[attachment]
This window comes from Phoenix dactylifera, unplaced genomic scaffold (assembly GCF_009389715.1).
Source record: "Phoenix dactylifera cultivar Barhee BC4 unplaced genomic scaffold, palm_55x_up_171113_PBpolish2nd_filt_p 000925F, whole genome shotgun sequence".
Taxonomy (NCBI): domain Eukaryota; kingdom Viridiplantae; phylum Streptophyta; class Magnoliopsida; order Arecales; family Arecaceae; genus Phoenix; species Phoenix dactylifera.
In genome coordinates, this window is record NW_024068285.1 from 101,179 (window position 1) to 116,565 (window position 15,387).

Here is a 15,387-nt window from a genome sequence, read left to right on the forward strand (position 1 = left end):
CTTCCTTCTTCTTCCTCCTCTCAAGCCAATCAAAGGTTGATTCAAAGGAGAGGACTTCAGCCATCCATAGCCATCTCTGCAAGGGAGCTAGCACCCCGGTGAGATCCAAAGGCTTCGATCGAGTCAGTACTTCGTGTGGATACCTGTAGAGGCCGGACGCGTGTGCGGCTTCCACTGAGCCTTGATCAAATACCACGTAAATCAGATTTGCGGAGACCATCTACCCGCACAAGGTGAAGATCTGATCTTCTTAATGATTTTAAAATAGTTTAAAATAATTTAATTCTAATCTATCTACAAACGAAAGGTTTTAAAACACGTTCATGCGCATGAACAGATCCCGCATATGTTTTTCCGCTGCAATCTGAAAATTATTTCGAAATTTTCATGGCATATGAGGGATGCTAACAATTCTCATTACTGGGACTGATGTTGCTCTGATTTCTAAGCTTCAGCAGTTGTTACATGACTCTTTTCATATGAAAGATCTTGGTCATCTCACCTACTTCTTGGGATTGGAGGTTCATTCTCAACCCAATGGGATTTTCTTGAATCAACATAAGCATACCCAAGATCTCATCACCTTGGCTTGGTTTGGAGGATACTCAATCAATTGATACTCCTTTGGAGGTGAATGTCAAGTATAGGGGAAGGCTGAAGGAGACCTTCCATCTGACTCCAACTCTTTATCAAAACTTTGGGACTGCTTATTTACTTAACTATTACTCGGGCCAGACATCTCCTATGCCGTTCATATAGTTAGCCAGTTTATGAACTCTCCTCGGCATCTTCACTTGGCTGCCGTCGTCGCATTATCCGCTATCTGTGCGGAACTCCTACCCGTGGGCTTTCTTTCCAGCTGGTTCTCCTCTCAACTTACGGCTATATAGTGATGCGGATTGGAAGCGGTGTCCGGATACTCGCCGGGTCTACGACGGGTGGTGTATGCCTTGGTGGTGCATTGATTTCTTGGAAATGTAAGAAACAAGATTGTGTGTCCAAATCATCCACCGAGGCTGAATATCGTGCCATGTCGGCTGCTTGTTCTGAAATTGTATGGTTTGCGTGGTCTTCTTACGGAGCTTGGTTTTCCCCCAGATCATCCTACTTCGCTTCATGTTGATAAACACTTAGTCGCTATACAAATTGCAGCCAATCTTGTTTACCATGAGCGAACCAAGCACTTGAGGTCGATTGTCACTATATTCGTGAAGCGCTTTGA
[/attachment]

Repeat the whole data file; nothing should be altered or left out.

This window comes from Phoenix dactylifera, unplaced genomic scaffold (assembly GCF_009389715.1).
Source record: "Phoenix dactylifera cultivar Barhee BC4 unplaced genomic scaffold, palm_55x_up_171113_PBpolish2nd_filt_p 000925F, whole genome shotgun sequence".
Taxonomy (NCBI): domain Eukaryota; kingdom Viridiplantae; phylum Streptophyta; class Magnoliopsida; order Arecales; family Arecaceae; genus Phoenix; species Phoenix dactylifera.
In genome coordinates, this window is record NW_024068285.1 from 101,179 (window position 1) to 116,565 (window position 15,387).

Here is a 15,387-nt window from a genome sequence, read left to right on the forward strand (position 1 = left end):
CTTCCTTCTTCTTCCTCCTCTCAAGCCAATCAAAGGTTGATTCAAAGGAGAGGACTTCAGCCATCCATAGCCATCTCTGCAAGGGAGCTAGCACCCCGGTGAGATCCAAAGGCTTCGATCGAGTCAGTACTTCGTGTGGATACCTGTAGAGGCCGGACGCGTGTGCGGCTTCCACTGAGCCTTGATCAAATACCACGTAAATCAGATTTGCGGAGACCATCTACCCGCACAAGGTGAAGATCTGATCTTCTTAATGATTTTAAAATAGTTTAAAATAATTTAATTCTAATCTATCTACAAACGAAAGGTTTTAAAACACGTTCATGCGCATGAACAGATCCCGCATATGTTTTTCCGCTGCAATCTGAAAATTATTTCGAAATTTTCATGGCATATGAGGGATGCTAACAATTCTCATTACTGGGACTGATGTTGCTCTGATTTCTAAGCTTCAGCAGTTGTTACATGACTCTTTTCATATGAAAGATCTTGGTCATCTCACCTACTTCTTGGGATTGGAGGTTCATTCTCAACCCAATGGGATTTTCTTGAATCAACATAAGCATACCCAAGATCTCATCACCTTGGCTTGGTTTGGAGGATACTCAATCAATTGATACTCCTTTGGAGGTGAATGTCAAGTATAGGGGAAGGCTGAAGGAGACCTTCCATCTGACTCCAACTCTTTATCAAAACTTTGGGACTGCTTATTTACTTAACTATTACTCGGGCCAGACATCTCCTATGCCGTTCATATAGTTAGCCAGTTTATGAACTCTCCTCGGCATCTTCACTTGGCTGCCGTCGTCGCATTATCCGCTATCTGTGCGGAACTCCTACCCGTGGGCTTTCTTTCCAGCTGGTTCTCCTCTCAACTTACGGCTATATAGTGATGCGGATTGGAAGCGGTGTCCGGATACTCGCCGGGTCTACGACGGGTGGTGTATGCCTTGGTGGTGCATTGATTTCTTGGAAATGTAAGAAACAAGATTGTGTGTCCAAATCATCCACCGAGGCTGAATATCGTGCCATGTCGGCTGCTTGTTCTGAAATTGTATGGTTTGCGTGGTCTTCTTACGGAGCTTGGTTTTCCCCCAGATCATCCTACTTCGCTTCATGTTGATAAACACTTAGTCGCTATACAAATTGCAGCCAATCTTGTTTACCATGAGCGAACCAAGCACTTGAGGTCGATTGTCACTATATTCGTGAAGCGCTTTGA